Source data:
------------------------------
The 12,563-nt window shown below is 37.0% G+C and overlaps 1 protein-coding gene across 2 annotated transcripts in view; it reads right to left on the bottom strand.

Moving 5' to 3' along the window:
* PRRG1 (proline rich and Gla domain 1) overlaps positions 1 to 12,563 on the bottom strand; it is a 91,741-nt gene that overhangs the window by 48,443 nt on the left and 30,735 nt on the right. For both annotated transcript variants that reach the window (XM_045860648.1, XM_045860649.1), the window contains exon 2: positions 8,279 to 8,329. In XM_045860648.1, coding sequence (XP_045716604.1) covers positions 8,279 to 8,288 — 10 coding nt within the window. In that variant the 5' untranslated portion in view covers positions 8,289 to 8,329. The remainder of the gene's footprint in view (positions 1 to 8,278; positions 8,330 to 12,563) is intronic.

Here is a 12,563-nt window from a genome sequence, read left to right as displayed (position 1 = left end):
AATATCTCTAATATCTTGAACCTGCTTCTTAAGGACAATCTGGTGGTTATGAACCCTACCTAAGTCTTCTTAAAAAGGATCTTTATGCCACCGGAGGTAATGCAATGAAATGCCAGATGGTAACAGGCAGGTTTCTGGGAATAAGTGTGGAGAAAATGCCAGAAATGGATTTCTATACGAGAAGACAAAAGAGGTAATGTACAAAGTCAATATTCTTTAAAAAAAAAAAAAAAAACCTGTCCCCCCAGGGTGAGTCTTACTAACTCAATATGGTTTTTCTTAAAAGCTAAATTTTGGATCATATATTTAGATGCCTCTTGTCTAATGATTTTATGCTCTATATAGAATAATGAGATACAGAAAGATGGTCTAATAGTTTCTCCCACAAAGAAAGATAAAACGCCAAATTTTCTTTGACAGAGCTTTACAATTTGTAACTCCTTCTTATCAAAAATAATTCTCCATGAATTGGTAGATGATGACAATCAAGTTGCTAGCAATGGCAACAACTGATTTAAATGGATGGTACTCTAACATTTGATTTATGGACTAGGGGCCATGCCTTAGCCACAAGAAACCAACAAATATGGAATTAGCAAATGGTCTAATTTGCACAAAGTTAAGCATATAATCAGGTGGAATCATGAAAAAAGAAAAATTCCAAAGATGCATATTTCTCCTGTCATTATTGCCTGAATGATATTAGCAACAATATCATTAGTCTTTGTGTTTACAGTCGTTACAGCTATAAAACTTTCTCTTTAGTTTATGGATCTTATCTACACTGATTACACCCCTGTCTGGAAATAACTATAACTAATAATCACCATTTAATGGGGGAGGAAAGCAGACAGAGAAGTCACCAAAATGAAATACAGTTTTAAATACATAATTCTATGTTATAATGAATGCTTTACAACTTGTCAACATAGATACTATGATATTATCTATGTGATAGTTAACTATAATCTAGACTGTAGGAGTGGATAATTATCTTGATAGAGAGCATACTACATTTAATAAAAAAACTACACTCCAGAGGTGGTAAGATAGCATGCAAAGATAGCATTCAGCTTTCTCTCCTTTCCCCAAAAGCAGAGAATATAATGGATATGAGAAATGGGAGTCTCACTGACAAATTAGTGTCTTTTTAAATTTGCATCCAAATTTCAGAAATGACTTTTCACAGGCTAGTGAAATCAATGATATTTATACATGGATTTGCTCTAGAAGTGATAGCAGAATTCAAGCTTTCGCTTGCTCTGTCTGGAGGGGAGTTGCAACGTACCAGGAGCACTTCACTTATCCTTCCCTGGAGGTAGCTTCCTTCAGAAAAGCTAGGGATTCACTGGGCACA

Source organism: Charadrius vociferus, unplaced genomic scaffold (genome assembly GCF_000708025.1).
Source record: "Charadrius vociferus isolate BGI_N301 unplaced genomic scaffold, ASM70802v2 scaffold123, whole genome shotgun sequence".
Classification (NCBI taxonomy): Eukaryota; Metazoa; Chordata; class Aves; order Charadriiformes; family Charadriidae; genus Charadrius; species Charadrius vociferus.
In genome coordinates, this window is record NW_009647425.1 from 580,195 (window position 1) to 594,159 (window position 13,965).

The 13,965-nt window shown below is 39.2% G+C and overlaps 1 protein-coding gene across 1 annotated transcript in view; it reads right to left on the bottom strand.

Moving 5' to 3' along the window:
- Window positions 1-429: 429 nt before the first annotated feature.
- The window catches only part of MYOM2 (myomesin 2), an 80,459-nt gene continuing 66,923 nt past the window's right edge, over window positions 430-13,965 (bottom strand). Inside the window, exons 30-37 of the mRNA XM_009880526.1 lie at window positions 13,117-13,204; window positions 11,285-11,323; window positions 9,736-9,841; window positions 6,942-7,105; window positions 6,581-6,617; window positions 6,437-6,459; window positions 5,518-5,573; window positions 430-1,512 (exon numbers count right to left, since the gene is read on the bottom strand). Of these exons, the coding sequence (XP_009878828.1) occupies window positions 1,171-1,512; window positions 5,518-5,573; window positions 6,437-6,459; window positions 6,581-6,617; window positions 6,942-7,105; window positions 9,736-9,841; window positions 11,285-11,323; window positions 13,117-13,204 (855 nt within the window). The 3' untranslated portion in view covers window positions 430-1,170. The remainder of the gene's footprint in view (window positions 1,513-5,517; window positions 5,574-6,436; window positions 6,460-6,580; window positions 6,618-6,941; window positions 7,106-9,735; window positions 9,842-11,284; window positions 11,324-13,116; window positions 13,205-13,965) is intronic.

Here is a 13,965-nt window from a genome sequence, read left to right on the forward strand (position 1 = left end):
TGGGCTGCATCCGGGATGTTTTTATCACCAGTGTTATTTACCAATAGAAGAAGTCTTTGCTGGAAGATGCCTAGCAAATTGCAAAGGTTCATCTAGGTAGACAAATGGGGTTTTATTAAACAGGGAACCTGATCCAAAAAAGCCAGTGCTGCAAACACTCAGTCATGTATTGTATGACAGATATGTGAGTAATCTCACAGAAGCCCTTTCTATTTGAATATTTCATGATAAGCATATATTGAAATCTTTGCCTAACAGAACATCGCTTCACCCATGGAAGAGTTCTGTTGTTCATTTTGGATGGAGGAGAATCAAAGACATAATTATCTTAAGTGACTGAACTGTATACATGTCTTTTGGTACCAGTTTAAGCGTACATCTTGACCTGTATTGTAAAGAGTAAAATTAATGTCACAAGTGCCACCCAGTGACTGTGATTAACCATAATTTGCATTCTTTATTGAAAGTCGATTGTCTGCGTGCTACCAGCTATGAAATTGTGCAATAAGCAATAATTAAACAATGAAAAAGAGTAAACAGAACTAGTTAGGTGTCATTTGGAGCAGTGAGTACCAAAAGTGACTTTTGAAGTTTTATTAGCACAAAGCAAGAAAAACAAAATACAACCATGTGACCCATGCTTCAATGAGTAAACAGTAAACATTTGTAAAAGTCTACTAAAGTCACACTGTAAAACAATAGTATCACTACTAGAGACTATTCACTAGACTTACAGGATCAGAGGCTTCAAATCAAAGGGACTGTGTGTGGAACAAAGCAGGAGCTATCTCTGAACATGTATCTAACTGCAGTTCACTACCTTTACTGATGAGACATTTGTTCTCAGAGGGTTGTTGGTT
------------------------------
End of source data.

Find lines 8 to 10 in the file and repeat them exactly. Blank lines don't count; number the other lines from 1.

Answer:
Classification (NCBI taxonomy): Eukaryota; Metazoa; Chordata; class Aves; order Charadriiformes; family Charadriidae; genus Charadrius; species Charadrius vociferus.
In genome coordinates, this window is record NW_009647425.1 from 580,195 (window position 1) to 594,159 (window position 13,965).

The 13,965-nt window shown below is 39.2% G+C and overlaps 1 protein-coding gene across 1 annotated transcript in view; it reads right to left on the bottom strand.